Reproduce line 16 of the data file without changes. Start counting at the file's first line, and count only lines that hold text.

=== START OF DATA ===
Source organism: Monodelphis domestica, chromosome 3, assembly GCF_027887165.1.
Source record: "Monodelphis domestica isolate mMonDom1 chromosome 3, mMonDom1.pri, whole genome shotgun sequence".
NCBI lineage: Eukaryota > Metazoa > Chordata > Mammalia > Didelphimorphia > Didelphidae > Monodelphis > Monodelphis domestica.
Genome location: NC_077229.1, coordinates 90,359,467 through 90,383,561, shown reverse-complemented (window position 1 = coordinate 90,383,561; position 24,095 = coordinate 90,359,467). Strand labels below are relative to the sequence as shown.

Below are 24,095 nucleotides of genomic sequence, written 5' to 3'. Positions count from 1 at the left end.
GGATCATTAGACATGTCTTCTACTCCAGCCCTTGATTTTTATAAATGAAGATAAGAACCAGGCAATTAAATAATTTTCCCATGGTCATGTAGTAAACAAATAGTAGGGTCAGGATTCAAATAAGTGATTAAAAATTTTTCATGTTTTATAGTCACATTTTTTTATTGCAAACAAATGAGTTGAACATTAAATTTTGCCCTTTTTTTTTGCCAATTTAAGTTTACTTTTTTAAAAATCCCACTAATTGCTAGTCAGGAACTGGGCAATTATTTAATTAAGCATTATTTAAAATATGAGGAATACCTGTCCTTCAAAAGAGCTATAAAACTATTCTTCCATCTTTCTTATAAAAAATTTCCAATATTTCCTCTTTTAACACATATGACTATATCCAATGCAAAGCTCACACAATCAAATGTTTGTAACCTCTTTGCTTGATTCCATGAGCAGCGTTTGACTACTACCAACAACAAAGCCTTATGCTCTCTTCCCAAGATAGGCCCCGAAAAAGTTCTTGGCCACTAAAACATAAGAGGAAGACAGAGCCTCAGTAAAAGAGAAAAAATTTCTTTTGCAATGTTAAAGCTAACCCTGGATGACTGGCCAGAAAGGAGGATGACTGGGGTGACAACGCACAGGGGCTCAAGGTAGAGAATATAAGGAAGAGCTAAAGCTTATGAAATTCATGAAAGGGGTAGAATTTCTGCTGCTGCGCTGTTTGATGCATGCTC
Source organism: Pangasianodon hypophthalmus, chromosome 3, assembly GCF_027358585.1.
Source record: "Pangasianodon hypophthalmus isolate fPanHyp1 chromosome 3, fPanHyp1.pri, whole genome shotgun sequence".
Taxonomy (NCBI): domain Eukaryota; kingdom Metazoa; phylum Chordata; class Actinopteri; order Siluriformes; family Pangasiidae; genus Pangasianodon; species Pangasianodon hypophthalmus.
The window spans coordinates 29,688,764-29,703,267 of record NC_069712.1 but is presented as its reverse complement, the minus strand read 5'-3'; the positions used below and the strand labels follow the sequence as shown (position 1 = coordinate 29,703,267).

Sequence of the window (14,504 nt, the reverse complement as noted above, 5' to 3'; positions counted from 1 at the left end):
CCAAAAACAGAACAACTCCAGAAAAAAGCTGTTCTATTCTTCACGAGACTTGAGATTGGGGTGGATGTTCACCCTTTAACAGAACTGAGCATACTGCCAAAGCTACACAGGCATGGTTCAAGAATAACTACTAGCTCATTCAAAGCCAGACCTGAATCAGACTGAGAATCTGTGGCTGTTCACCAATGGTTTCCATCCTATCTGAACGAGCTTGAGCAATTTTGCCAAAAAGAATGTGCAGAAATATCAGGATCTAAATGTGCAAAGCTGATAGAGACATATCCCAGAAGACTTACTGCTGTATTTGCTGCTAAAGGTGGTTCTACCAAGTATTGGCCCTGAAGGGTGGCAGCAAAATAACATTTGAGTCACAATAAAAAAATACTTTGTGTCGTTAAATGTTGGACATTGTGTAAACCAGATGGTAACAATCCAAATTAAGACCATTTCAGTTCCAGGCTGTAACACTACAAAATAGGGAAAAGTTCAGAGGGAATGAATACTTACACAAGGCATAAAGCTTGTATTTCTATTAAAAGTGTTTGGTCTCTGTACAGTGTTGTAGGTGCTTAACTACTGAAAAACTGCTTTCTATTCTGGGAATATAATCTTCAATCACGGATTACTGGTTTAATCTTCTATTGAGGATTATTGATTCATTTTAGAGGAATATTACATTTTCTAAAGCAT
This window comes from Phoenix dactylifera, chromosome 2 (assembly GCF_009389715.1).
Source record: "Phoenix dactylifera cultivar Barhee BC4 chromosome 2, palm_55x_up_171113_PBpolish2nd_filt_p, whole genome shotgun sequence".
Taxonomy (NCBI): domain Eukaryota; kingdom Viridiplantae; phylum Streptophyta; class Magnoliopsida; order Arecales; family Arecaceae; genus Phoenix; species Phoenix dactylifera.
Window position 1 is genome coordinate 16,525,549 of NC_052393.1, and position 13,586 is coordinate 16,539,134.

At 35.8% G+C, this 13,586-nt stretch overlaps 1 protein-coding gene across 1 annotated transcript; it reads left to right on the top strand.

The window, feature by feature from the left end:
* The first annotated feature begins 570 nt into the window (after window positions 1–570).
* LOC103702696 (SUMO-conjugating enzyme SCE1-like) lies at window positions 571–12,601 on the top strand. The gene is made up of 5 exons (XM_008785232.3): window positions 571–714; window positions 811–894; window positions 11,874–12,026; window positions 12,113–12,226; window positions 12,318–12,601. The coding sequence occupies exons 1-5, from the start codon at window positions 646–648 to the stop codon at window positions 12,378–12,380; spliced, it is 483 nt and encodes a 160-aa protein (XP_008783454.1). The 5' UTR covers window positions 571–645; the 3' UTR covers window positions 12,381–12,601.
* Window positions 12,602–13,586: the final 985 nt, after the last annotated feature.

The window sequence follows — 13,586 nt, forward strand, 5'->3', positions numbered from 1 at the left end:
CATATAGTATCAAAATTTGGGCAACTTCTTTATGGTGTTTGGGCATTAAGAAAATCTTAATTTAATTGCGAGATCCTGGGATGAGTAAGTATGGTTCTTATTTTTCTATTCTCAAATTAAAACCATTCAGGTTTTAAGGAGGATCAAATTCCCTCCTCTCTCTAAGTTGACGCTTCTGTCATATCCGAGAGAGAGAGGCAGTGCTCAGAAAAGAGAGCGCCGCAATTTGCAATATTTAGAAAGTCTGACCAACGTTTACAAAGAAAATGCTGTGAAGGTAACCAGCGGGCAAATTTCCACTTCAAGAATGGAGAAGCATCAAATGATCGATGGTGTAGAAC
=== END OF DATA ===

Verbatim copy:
Window position 1 is genome coordinate 16,525,549 of NC_052393.1, and position 13,586 is coordinate 16,539,134.